1. Eat smarter. Conservatively, fourteen to eighteen percent of climate change is driven by animal agriculture, with cattle being the worst offenders. Cows fart even more than dads and dogs, and a billion-and-a-half cows farting in unison adds up to a planetary problem. But the methane they produce isn’t the whole story, which includes deforestation for feed, fuel used in livestock transport, slaughter and processing, and more. Rotational grazing of cattle or mixed species can improve soil health, but one clear, direct path toward climate stability is less meat consumption.Another simple way to reduce your food footprint is to waste less. The USDA says that in 2010 Americans wasted 133 billion pounds of food worth $161 billion dollars. You can help by buying ugly fruit, eating local vegetables in season, shrinking per-person food orders to caterers, ordering smaller portions in restaurants, checking the fridge before you shop, and getting creative with leftovers.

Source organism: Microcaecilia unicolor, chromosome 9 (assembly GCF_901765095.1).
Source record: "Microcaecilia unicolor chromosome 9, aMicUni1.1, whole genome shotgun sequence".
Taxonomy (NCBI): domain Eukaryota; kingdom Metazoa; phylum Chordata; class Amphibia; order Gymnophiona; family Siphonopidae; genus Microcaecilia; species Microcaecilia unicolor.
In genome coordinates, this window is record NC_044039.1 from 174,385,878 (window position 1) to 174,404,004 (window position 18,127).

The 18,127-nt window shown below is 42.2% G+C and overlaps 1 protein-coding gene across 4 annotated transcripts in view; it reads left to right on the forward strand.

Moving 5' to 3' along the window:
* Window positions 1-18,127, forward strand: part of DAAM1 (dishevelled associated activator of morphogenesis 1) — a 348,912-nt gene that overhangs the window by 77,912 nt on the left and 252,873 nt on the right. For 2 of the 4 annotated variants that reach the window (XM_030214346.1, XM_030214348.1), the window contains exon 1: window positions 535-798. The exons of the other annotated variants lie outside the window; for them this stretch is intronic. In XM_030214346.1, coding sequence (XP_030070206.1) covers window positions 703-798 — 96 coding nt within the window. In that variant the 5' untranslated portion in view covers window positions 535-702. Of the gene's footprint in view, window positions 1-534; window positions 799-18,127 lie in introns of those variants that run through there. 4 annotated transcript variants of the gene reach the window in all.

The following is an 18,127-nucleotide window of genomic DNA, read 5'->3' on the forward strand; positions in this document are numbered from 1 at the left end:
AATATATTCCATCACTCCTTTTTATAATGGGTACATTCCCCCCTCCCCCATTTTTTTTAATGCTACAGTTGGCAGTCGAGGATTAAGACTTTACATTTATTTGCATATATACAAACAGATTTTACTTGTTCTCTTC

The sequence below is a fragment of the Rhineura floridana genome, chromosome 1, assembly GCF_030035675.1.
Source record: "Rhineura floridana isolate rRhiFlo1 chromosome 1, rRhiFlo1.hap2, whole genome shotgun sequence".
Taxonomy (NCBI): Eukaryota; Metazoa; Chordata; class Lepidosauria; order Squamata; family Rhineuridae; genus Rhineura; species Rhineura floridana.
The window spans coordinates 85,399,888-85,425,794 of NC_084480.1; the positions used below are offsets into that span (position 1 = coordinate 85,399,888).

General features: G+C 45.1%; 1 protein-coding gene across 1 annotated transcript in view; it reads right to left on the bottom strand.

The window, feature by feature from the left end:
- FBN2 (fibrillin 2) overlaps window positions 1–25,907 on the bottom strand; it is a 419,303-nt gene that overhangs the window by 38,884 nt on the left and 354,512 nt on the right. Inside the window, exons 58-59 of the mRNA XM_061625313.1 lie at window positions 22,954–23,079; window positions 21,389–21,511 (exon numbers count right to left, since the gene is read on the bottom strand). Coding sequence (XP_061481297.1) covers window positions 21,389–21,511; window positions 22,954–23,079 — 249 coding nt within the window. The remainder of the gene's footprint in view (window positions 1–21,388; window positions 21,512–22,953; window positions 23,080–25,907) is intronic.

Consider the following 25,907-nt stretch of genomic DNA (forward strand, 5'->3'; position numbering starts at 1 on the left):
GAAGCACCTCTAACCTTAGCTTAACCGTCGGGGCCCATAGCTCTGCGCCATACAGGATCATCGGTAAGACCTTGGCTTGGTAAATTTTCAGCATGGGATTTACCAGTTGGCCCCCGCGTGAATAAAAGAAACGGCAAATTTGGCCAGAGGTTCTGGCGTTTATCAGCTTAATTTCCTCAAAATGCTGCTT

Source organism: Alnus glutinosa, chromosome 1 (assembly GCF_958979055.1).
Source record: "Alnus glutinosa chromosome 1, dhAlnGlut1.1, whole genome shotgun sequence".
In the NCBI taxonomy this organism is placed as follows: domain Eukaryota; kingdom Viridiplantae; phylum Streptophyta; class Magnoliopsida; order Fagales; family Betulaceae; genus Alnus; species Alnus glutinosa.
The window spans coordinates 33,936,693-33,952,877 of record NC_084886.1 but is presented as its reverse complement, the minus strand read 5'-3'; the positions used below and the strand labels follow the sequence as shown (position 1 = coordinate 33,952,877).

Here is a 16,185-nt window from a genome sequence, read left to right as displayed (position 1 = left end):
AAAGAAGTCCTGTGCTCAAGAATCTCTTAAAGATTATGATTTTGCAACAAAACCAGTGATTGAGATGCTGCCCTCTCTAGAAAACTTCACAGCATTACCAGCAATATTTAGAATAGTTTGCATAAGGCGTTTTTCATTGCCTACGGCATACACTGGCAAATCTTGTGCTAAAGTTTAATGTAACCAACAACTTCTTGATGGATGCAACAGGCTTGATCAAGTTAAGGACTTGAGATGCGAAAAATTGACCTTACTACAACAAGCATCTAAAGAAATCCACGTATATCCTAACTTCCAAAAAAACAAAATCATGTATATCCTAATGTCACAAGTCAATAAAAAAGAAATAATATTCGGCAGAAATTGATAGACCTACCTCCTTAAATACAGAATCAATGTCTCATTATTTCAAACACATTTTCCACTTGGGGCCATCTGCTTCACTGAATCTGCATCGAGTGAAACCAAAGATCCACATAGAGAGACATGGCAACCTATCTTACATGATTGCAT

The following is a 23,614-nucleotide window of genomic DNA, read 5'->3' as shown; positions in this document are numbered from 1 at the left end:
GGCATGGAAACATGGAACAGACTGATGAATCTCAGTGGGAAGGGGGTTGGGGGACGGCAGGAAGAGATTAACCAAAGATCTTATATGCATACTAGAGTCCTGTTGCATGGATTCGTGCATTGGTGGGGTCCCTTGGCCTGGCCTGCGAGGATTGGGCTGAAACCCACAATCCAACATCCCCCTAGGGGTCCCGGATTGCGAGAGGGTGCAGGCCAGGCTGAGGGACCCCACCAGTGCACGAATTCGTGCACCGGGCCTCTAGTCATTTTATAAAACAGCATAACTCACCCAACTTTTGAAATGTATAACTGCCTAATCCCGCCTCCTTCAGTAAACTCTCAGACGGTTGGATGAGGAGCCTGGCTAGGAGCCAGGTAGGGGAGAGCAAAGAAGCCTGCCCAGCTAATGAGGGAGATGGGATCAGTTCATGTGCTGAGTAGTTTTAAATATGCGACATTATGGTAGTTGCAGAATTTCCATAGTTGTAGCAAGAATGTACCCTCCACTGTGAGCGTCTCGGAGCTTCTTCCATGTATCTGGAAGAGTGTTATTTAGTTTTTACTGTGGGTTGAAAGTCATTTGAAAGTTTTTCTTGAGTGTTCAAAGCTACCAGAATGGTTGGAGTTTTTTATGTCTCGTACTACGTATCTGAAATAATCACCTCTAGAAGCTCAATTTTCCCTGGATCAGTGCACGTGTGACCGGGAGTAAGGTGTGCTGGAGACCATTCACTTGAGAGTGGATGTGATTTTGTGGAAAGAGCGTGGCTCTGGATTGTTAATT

Cellular biologists are scrambling to figure out how we can meet humanity’s growing demand for protein with lab-grown (aka clean or cultured) meat and milk, and alternative plant-based protein options are just taking off. In the last two years big players like Cargill Industries, Tyson, Bill Gates, Richard Branson, and the Canadian government have made investments in protein start-ups. As a consumer, you can accelerate this transition by putting your money where your mouth is. Demand drives innovation. It may take some experimenting to figure out which options you find tasty and satisfying—Beyond Meat? Impossible Burgers? Field Roast? Just Mayo? Chocolate Almond Silk? Once you figure out what’s yummy to you, feed it to your guests as well. Future generations and other species will thank you.